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the intuitive sacrifice
advanced intuitive sacrifice

Hey kids, it’s Uncle Rogue here with some elite strategy advice for you all. 
You wanna be as cool and amazing at KFC as me? Of course you do. So listen up and you might learn something.

Today’s topic is 

THE INTUITIVE SACRIFICE.

Most people only consider calculative sacrifices – that is to say, sacrifices that can be seen to give an immediate yield. However, there is another type of sacrifice, called an intuitive sacrifice. This sacrifice does not yield any immediate benefit, but helps to establish a strong overall position in compensation for the material given up. This sacrifice often involves exchanging a piece for pawns, since pawns in KFC are extraordinarily strong in comparison to their regular chess counterparts. Let this be illustrated with an example played hundreds of times by myself in real games. In the following position, Rogue Dragon has the black pieces, and is in a seemingly perilous position after white has opened extremely rapidly. Board position: White: a2, b3, c4, d3, e4, f4, g4, h3, Nc3, Ne2, Be3, Bg2, Re1, Rg1, Qd2, Kf2. Black: a7, b6, c6, d6, e7, f5, g6, h7, Nd7, Nf6, Be6, Bg7, Rf8, Rg8, Qc7, Kf7.
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White, having the advantage of a fast cable connection over Rogue’s pathetic 56k modem, was able to move 
much faster and thus has the initiative to dictate proceedings. Thus he is able to capture the pawn on f5, 
using either the e or the g pawns. However, Rogue has a counter prepared for such a move.

Let us assume firstly, that our opponent takes the pawn with his e-pawn.

1. exf5, Ng3, Ne2

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How should Rogue respond?

1…gxf5, Nxg4, h5, Ndf6
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Now if white resumes by capturing the knight, black can retake with his f-pawn and stabilise the position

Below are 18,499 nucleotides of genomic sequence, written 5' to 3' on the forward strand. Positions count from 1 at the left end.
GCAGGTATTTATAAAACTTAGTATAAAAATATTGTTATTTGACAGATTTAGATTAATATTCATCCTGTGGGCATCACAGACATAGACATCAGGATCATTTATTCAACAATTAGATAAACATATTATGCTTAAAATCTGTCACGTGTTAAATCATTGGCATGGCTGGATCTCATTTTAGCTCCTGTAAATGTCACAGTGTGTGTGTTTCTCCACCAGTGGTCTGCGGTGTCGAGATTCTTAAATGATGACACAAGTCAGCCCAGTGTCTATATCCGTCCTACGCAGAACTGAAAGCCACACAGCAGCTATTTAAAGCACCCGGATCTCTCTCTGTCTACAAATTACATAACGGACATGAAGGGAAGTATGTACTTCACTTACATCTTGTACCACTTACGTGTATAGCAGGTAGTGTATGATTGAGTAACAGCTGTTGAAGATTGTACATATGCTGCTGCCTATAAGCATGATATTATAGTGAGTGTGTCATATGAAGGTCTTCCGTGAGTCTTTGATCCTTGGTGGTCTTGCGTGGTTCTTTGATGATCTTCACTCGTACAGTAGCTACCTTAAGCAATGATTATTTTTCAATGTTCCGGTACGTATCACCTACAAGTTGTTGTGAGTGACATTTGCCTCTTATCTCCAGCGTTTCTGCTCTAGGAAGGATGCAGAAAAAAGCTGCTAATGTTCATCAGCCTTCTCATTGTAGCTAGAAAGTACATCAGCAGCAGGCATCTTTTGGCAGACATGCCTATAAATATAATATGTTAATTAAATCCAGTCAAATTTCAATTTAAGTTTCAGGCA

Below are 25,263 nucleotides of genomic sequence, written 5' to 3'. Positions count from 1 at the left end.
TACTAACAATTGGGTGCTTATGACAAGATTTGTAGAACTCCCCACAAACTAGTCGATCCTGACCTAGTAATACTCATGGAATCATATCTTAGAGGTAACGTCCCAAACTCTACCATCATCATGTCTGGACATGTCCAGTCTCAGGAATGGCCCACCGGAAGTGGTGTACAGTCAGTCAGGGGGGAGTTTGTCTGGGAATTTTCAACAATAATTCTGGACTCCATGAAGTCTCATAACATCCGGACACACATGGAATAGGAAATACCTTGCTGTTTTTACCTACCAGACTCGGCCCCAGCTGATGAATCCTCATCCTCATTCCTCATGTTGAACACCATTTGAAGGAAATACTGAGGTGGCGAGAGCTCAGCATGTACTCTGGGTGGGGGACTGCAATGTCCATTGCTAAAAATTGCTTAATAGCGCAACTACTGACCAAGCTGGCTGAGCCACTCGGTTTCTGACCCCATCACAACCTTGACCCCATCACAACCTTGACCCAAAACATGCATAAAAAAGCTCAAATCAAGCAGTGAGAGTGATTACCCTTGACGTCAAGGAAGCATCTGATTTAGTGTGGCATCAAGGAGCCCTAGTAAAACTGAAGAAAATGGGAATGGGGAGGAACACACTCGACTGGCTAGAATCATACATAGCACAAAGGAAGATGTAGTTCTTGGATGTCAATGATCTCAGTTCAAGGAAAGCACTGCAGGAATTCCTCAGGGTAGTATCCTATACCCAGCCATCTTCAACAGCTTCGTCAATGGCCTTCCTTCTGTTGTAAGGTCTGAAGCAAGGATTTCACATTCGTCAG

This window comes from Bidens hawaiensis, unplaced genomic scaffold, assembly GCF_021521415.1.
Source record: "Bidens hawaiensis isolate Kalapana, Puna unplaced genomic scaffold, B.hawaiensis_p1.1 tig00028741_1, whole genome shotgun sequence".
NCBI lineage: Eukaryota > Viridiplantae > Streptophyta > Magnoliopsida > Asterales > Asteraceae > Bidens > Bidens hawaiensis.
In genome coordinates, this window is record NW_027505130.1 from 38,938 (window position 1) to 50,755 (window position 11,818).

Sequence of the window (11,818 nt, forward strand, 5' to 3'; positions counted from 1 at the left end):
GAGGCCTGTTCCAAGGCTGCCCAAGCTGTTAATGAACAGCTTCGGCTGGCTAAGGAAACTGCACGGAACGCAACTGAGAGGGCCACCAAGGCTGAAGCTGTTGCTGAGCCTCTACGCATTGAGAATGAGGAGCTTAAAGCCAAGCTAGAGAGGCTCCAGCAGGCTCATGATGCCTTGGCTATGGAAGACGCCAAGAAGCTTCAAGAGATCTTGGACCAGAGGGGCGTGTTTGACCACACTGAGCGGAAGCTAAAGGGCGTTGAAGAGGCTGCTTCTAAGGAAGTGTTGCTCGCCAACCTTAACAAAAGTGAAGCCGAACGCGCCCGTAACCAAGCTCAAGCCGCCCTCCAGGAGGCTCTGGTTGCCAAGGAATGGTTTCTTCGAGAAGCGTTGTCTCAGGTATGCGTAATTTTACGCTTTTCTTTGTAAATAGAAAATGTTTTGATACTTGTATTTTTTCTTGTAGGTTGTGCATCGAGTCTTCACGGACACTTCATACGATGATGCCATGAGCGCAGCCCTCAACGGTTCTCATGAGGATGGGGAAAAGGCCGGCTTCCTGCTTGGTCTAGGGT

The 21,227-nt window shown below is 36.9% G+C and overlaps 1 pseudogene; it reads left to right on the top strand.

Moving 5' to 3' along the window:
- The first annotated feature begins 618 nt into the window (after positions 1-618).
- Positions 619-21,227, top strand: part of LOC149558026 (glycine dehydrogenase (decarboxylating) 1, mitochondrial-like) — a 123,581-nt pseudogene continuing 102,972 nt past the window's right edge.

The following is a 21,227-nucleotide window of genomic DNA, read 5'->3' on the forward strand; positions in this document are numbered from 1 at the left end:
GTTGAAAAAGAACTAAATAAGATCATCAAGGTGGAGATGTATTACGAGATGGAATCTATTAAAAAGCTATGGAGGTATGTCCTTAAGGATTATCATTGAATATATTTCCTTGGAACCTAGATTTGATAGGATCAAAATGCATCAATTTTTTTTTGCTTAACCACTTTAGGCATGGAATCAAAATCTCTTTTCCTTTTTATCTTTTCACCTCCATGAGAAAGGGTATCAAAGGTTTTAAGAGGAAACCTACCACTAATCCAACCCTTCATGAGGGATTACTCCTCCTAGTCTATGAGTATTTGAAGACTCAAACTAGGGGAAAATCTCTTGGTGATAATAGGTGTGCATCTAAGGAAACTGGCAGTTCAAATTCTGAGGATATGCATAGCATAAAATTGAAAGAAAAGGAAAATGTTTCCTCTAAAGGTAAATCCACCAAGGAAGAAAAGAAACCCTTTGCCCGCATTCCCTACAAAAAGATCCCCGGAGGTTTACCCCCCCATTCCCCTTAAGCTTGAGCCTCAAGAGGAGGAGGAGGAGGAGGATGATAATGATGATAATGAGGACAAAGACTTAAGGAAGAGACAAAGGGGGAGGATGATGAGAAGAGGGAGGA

with Bf5 and e6, as well as bringing up his rooks to h8 and g8 in order to support the pawns at 
a later stage. Black now has two passed pawns on the queenside, while white’s pawn on f4 is decisively weak. 
This could perhaps be enough to win the game as things unfold.

But what if white takes with the g-pawn?

1. gxf5, Ng3, Ne2.
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Black can simply respond with another intuitive sacrifice:

1….Nxe4, Nf6, gxf5, d5.

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Now if white captures the knight and pawn using his pawns, black can simply recapture with his pawns,
and play Bf5 and e6 in support.

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This leaves black with an extraordinarily strong centre, which has in many games proved decisive.

Therefore, perhaps the best move white has at his disposal was g5, 
which secures his spatial advantage rather than greedily trying to grab material.



ADVANCED INTUITIVE SACRIFICE

Now let us look at an example from a more advanced game between two of the best players in the game. In the following scenario, Tictacsforpresident has the White pieces and RogueDragon has Black. Board position: White: a2, b3, c2, d4, e3, f2, g3, h4, Nc3, Ne2, Bb2, Bg2, Rh1, Qd3, 0-0-0 Black: a7, b6, c6, d6, e7, f5, g6, h7, Nd7, Nf6, Be6, Bg7, Rf8, Rg8, Qc7, Kf7.
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White, an excellent positional player, has a superb position with the option to create